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Dominica: Geography
Country Study > Chapter 3 > The Society and Its Environment > Geography


Geographically, Dominica is distinctive in many ways. The country has one of the most rugged landscapes in the Caribbean, covered by a largely unexploited, multi-layered rain forest. It is also among the earth's most rain-drenched lands, and the water runoff forms cascading rivers and natural pools. The island, home to rare species of wildlife, is considered by many as a beautiful, unspoiled tropical preserve. According to a popular West Indian belief, Dominica is the only New World territory that Columbus would still recognize.

Dominica is the largest and most northerly of the Windward Islands. The island faces the Atlantic Ocean to the east and the Caribbean Sea to the west. Its nearest neighbors are the French islands of Guadeloupe, some forty-eight kilometers north, and Martinique, about forty kilometers south. Oblong-shaped and slightly smaller than New York City, Dominica is 750 square kilometers in area, 47 kilometers in length, and 29 kilometers in width. Roseau, the nation's capital and major port, is favorably situated on the sheltered, southwestern coast.

Geologically, Dominica is part of the rugged Lesser Antilles volcanic arc. The country's central spine, a northwest-southeast axis of steep volcanic slopes and deep gorges, generally varies in elevation from 300 meters to 1,400 meters above sea level. Several east-west trending mountain spurs extend to the narrow coastal plain, which is studded with sea cliffs and has level stretches no wider than 2,000 meters. The highest peak is Morne Diablatins, at 1,447 meters; Morne Trois Pitons, with an elevation of 1,423 meters, lies farther south and is the site of the national park.

Dominica's rugged surface is marked by its volcanic past. Rock formations are mainly volcanic andesite and rhyolite, with fallen boulders and sharp-edged protrusions peppering slope bases. The light- to dark-hued clayey and sandy soils, derived from the rocks and decomposed vegetation, are generally fertile and porous. Only a few interior valleys and coastal strips are flat enough for soil accumulations of consequence, however. Although scores of mostly mild seismic shocks were recorded in 1986, volcanic eruptions ceased thousands of years ago. Sulfuric springs and steam vents, largely concentrated in the central and southern parts of the island, remain active, however. One of the largest springs, Boiling Lake, is located in the national park.

Dominica is water-rich with swift-flowing highland streams, which cascade into deep gorges and form natural pools and crater lakes. The streams are not navigable, but many are sources of hydroelectric power. Trafalgar Falls, located near the national park, is one of the most spectacular sites on the island. The principal rivers flowing westward into the Caribbean are the Layou and the Roseau, and the major one emptying eastward into the Atlantic is the Toulaman. The largest crater lake, called Boeri, is located in the national park.

Dominica has a tropical wet climate with characteristically warm temperatures and heavy rainfall. Excessive heat and humidity are tempered somewhat by a steady flow of the northeast trade winds, which periodically develop into hurricanes. The steep interior slopes also alter temperatures and winds. Temperature ranges are slight. Average daytime temperatures generally vary from 26°C in January to 32°C in June. Diurnal ranges are usually no greater than 3°C in most places, but temperatures dipping to 13°C on the highest peaks are not uncommon.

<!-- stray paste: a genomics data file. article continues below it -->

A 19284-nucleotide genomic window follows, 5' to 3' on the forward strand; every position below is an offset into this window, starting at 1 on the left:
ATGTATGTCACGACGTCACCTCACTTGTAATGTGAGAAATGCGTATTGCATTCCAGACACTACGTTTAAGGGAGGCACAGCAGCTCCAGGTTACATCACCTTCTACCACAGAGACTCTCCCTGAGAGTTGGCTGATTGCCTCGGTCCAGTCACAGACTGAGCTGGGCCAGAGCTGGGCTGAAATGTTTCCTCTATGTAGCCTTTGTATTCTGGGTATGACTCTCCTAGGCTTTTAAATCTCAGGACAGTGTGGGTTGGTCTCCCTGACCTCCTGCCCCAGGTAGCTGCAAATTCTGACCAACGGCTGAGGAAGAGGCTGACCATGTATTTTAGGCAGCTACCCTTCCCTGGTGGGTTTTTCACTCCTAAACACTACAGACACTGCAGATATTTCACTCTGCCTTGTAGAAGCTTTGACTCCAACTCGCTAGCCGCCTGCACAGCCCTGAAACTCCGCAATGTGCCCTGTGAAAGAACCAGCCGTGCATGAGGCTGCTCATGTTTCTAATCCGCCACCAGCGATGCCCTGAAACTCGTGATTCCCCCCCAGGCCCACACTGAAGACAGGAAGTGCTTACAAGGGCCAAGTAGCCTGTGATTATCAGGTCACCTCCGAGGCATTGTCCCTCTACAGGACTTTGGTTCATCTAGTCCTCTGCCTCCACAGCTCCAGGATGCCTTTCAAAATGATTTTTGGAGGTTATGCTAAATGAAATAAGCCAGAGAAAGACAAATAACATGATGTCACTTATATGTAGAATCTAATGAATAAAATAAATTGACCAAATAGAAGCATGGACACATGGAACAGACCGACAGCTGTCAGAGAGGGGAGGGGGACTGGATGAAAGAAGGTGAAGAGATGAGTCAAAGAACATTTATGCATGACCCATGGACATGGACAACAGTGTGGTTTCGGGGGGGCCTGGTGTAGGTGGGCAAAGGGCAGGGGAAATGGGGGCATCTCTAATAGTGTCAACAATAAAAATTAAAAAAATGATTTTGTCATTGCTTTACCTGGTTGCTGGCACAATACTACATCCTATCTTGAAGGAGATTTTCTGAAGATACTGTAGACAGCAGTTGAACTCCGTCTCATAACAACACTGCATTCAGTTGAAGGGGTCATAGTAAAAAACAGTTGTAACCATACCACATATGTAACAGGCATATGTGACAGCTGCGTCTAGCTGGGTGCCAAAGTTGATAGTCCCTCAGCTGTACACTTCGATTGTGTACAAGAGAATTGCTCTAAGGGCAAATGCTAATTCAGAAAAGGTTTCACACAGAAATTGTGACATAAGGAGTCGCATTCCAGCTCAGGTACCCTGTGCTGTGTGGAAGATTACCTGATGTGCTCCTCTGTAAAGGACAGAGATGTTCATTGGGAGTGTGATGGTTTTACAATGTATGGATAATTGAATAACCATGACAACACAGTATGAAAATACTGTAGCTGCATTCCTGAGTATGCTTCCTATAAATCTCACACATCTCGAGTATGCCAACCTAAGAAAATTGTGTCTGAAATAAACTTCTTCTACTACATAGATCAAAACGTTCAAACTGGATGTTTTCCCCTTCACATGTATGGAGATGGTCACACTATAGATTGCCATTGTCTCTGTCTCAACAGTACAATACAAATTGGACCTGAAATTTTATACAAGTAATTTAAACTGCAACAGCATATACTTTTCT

Most of the island's ample supply of water is brought by the trade winds. Although amounts vary with the location, rain is possible throughout the year, with the greatest monthly totals recorded from June through October. Average yearly rainfall along the windward east coast frequently exceeds 500 centimeters, and exposed mountainsides receive up to 900 centimeters, among the highest accumulations in the world. Totals on the leeward west coast, however, are only about 180 centimeters per year. Humidities are closely tied to rainfall patterns, with the highest values occurring on windward slopes and the lowest in sheltered areas. Relative humidity readings between 70 percent and 90 percent have been recorded in Roseau.

Hurricanes and severe winds, most likely to occur during the wettest months, occasionally are devastating. The most recent hurricanes of note were David and Frederick in August 1979 and Allen in August l980. The 1979 hurricanes caused over 40 deaths, 2,500 injuries, and extensive destruction of housing and crops. Many agricultural commodities were destroyed during the 1980 storm, and about 25 percent of the banana crop was demolished by strong winds in 1984.

Data as of November 1987

Last Updated: November 1987

Editor's Note: Country Studies included here were published between 1988 and 1998. The Country study for Dominica was first published in 1987. Where available, the data has been updated through 2008. The date at the bottom of each section will indicate the time period of the data. Information on some countries may no longer be up to date. See the "Research Completed" date at the beginning of each study on the Title Page or the "Data as of" date at the end of each section of text. This information is included due to its comprehensiveness and for historical purposes.

Note that current information from the CIA World Factbook, U.S. Department of State Background Notes, Australia's Department of Foreign Affairs and Trade Country Briefs, the UK's Foreign and Commonwealth Office's Country Profiles, and the World Bank can be found on

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